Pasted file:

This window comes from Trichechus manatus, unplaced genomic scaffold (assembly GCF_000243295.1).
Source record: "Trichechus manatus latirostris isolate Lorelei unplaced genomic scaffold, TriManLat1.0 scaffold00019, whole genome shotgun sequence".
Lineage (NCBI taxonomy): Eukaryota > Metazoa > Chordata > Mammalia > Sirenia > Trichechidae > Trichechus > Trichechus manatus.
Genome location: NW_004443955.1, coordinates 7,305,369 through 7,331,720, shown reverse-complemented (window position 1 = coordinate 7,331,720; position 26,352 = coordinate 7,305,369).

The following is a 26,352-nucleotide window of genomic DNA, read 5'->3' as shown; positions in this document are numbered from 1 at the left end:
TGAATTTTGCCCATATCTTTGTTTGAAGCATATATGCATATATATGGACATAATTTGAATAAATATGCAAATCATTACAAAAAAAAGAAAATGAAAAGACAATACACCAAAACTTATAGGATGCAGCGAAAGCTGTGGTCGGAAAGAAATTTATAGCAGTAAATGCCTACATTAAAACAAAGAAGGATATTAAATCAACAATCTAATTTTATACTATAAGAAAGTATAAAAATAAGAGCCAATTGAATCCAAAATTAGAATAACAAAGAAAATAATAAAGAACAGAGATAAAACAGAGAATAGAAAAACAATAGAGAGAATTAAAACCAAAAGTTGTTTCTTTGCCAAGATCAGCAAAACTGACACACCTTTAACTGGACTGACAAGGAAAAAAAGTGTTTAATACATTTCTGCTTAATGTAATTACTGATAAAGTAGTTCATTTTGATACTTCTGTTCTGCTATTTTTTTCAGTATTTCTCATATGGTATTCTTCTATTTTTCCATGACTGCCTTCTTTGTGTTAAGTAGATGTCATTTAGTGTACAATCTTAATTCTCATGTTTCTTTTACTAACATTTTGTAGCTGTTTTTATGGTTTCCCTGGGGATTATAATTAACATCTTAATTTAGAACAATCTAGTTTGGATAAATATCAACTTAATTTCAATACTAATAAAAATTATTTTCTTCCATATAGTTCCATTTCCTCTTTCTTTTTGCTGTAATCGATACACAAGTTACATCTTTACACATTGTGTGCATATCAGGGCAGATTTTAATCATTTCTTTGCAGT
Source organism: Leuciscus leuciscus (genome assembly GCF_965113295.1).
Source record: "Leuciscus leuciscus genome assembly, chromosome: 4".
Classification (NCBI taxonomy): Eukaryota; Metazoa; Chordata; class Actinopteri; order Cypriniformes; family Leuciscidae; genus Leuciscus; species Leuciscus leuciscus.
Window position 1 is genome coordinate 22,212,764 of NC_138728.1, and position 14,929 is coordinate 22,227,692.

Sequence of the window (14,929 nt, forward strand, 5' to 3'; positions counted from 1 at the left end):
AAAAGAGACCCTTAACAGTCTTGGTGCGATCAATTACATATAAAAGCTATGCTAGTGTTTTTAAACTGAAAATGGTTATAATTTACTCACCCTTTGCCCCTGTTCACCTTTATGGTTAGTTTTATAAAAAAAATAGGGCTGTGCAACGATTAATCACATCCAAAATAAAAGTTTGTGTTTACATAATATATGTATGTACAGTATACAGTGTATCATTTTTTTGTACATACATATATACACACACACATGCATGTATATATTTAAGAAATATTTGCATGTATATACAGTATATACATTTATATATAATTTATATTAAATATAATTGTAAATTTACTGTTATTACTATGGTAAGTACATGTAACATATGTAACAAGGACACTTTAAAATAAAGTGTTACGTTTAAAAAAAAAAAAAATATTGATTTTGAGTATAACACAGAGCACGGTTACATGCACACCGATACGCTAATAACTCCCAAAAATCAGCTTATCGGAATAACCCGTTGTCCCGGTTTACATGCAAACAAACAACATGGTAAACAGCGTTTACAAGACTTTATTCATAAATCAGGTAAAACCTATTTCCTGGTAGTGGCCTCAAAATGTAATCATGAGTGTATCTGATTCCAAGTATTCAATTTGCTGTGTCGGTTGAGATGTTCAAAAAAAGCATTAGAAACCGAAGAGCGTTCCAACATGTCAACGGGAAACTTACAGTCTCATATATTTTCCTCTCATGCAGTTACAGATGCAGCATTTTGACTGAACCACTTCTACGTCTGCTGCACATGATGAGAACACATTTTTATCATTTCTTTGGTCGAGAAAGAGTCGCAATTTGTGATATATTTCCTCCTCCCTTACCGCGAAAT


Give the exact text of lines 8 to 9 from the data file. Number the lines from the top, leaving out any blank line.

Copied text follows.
Source record: "Leuciscus leuciscus genome assembly, chromosome: 4".
Classification (NCBI taxonomy): Eukaryota; Metazoa; Chordata; class Actinopteri; order Cypriniformes; family Leuciscidae; genus Leuciscus; species Leuciscus leuciscus.